Functionalized Synthetic Rubbers- William Starner, CVC Thermoset Specialties
Functionalized synthetic rubbers prepared from polybutadiene and polybutadiene/acrylonitrile have been used as tougheners in epoxy formulations for many years. The functionalization is a carboxylic acid, amine, epoxy, and vinylic termination of said polymers. They can be used in 1 part systems or mixed with the part A or B side of the epoxy formulation which upon mixing, perhaps heating, and curing, causes the epoxy, curative, and functionalized synthetic rubber to react forming cured performance polymer. During this curing, as the molecular weight builds, the functionalized synthetic rubber, although covalently bonding to the epoxy network, becomes incompatible in the epoxy matrix and phase separates into microdomains imparting a toughening effect to the epoxy polymer. The enhanced toughening properties will be discussed.

Block Copolymers/Filament Wound Anhydride based Formulations-Yi-Ling (Ivan) Liang, Dow Chemical Company
Epoxy thermosets are commonly used and are best known for their high glass transition temperature (Tg), superior creep resistance, good environmental resistance, and high stiffness, but they are known to be relatively brittle. We are hereby introducing a newly developed, low viscous, block copolymer (BCP) as the toughening agent. A significant improvement in fracture toughness and lap-shear strength is observed when using a small amount of BCP in the anhydride-epoxy and dicyandiamide-epoxy formulation, respectively. In addition, a side-by-side comparison against other toughening agents is provided to address two major limitations of using the rubber toughening techniques in thermosets. They are mainly (1) the increase in viscosity of the liquid formulations causing undesirable changes of processing conditions, and (2) the reduction in Tg and elastic modulus due to the incorporation of the soft domains.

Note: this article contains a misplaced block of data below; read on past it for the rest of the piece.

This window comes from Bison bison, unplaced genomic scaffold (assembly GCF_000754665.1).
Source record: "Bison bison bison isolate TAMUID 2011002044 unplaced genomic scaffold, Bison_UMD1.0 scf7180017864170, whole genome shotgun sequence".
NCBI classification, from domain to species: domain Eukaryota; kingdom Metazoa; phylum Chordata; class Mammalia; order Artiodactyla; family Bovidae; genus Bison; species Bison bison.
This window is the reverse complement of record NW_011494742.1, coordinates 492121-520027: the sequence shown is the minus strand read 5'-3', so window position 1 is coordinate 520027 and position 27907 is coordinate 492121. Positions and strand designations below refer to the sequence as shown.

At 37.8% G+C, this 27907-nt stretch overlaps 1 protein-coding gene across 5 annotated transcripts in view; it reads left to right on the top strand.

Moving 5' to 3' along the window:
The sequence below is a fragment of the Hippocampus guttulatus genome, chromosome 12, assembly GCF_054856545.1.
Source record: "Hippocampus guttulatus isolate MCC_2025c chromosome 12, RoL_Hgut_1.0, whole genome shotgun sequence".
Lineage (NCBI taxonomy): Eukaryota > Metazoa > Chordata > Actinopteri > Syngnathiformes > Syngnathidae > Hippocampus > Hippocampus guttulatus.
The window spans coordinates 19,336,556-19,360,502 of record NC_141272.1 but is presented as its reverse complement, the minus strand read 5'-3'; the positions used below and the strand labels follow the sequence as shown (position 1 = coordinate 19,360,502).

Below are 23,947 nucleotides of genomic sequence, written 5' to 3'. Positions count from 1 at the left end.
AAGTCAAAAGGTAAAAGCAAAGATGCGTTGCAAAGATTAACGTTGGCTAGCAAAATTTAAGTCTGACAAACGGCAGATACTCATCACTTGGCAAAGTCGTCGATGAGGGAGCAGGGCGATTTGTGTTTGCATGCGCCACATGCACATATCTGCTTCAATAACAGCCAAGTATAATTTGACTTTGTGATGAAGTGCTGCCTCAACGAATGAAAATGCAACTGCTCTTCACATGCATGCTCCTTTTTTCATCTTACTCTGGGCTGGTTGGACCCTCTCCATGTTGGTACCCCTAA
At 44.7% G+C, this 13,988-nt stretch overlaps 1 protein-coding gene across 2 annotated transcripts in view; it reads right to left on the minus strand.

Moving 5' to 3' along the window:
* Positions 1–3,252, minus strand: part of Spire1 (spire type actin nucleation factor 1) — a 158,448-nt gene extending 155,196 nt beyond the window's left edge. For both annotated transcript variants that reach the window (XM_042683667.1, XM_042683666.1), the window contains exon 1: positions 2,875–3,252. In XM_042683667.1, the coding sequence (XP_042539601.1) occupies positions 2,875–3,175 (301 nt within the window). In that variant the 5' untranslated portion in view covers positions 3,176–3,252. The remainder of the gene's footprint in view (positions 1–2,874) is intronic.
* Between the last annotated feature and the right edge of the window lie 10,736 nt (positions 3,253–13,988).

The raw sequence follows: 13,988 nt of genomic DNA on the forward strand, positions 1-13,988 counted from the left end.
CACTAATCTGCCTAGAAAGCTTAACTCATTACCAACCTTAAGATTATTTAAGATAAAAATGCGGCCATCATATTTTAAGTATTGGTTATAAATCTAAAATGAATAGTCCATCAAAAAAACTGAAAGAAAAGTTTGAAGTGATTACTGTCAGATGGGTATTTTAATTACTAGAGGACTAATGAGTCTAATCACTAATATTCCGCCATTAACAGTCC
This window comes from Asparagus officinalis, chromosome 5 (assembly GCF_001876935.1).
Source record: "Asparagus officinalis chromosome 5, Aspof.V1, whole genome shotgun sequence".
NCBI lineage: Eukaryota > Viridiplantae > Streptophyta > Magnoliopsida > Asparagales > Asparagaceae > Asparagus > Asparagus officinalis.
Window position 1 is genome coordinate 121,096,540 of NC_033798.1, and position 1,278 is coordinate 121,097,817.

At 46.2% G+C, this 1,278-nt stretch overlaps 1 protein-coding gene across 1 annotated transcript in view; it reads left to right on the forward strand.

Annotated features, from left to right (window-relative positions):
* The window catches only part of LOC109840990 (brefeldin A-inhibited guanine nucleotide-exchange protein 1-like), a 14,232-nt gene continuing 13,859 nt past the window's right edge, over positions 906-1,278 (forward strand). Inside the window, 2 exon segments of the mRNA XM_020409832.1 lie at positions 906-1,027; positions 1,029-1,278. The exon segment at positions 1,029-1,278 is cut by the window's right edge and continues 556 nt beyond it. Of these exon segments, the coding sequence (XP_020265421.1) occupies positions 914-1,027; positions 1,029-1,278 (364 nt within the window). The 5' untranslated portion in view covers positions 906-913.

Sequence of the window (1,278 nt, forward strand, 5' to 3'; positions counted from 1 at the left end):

Surface Functionalized Nanosilica-
Kunal Kumar, Evonik
Surface functionalized nanosilica have been commercially available for over a decade as concentrates in common liquid epoxy resins. These are used in resin formulations for composites to improve their strength, modulus, toughness and fatigue performance. Unlike dry or particulate fillers, these are transparent, do not cause any change in thixotropic properties of the formulation, and do not settle. Moreover, because of their small size (20nm), these can easily penetrate close-meshed fabrics in composite manufacturing without filtering.
This presentation covers a general overview of surface-modified nanosilica technology, and some recent results demonstrating how surface-functionalized nanosilica can be used with the commonly available reactive liquid rubbers (CTBN) or core-shell rubbers to produce hybrid systems that are tougher yet stiffer and have much superior fatigue performance compared with systems with only one modification.